Despite repeated warnings from security experts, mobile devices have been the victims of relatively few malware attacks so far. That could be about to change, though, thanks to spyware designed by Gamma Group, and boy, is it scary.
According to Bloomberg, Gamma Group is marketing FinSpy Mobile, part of their larger FinFisher product line, towards law enforcement, but it reveals some serious security flaws in our smartphones. FinSpy can essentially take all of the power your smartphone has to offer and turn it against you, recording everything from your emails and phone calls to your photos and audio clips. It can even record video and audio without the user even knowing it.
Mobile malware can be even more dangerous than the infections you’ve seen on your PC, since it makes it possible for criminals (or your local dictator) to track your every move. FinSpy Mobile seems to offer a lot of the same features as its bigger brother, FinFisher, which essentially offers all of your favorite spyware functions in one convenient package, including keylogging and recording Skype and webcam conversations. As bad as watching you enjoy pr0n through your webcam sounds, it’s got nothing on this stuff.
For their part, Gamma is mum on the subject. “I can confirm that Gamma supplies a piece of mobile intrusion software – FinSpy Mobile,” Managing Director Martin J. Muench told Bloomberg. “I certainly don’t intend to discuss how or on what platforms it works. I do not wish to inform criminals of how any of our detection systems are used against them.
That’s all well and good so long as it’s only being used for legitimate purposes, but we already know that it doesn’t work that way – Bahrain has been using black market versions of the software against anti-government activists. We somehow doubt that they’re the only ones capable of using it for less savory purposes.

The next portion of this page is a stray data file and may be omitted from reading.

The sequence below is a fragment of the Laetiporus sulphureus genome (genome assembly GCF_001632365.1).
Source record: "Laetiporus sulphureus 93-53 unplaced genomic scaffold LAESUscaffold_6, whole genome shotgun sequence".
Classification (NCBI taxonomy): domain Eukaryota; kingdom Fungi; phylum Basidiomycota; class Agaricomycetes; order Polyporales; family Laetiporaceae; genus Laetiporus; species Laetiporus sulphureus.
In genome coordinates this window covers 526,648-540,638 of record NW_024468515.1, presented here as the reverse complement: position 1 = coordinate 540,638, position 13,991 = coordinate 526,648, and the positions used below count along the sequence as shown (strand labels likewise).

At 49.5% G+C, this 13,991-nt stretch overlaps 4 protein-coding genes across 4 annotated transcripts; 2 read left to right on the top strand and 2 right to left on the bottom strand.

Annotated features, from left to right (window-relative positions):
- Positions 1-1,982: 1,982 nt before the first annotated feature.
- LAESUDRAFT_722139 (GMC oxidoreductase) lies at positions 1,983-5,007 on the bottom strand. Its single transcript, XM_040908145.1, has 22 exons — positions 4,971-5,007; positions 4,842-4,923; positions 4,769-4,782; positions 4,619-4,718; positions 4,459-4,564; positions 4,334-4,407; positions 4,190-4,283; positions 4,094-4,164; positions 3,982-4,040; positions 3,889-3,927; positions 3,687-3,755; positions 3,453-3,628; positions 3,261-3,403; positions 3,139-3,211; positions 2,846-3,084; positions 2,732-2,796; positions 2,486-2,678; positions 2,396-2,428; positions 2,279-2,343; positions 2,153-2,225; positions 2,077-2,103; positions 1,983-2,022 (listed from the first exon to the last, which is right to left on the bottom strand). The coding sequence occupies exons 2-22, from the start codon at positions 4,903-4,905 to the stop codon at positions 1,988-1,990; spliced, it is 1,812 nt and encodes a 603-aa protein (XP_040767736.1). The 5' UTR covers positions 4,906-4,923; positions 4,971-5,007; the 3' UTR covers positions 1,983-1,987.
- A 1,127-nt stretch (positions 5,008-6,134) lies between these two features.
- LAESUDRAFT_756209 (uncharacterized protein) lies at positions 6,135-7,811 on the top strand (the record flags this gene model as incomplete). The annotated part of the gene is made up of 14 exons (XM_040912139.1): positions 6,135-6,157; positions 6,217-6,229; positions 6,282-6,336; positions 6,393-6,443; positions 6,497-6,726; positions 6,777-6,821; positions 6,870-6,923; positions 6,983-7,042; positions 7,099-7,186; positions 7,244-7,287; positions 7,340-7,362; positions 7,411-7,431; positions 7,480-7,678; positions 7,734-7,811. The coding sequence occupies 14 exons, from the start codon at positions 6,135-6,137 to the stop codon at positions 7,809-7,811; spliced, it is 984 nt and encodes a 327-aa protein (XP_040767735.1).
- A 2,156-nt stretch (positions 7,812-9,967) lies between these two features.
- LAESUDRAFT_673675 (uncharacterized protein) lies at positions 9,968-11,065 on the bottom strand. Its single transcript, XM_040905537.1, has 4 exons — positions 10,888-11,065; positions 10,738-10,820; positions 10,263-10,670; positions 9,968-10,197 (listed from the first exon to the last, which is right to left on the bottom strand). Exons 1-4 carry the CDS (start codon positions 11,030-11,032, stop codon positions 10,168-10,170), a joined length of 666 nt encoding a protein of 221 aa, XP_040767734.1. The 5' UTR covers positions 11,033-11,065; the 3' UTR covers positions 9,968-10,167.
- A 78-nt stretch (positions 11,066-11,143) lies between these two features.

What’s really disturbing is that FinSpy Mobile is being deployed on just about every mobile platform in use today. Security experts have determined, in part thanks to a brochure released by WikiLeaks, that it can target Windows Mobile (we assume that this means Windows Phone), iOS, BlackBerry, Symbian, and Android. All it takes to install FinSpy is clicking on a link that might appear via text message, encouraging the user to download an update.
Microsoft responded to Bloomberg’s concerns about FinSpy with this statement:
We strongly encourage Windows Mobile owners to avoid clicking on or otherwise downloading software or links from unknown sources, including text messages.
That’s pretty standard stuff, but since we already know that SMS in particular is susceptible to spoofing, it’s good to keep it in mind. Nokia’s statement, on the other hand, raises another question; how does FinSpy get around the usual restrictions on app installations on Windows Phone and other platforms?
Nokia said that since a user would have to actively accept the installation, it shouldn’t be a problem. We’re not sure how exactly FinSpy is able to get around a walled garden like the iPhones, if it indeed works as well as is claimed. Unsurprisingly, Apple didn’t offer a comment.
In the meantime, be a little more careful next time you think about opening a link someone sends you, and use common sense. Your smartphone is still a computer, and no matter how secure it might be, it’s not beyond the reach of hackers, legitimate or otherwise.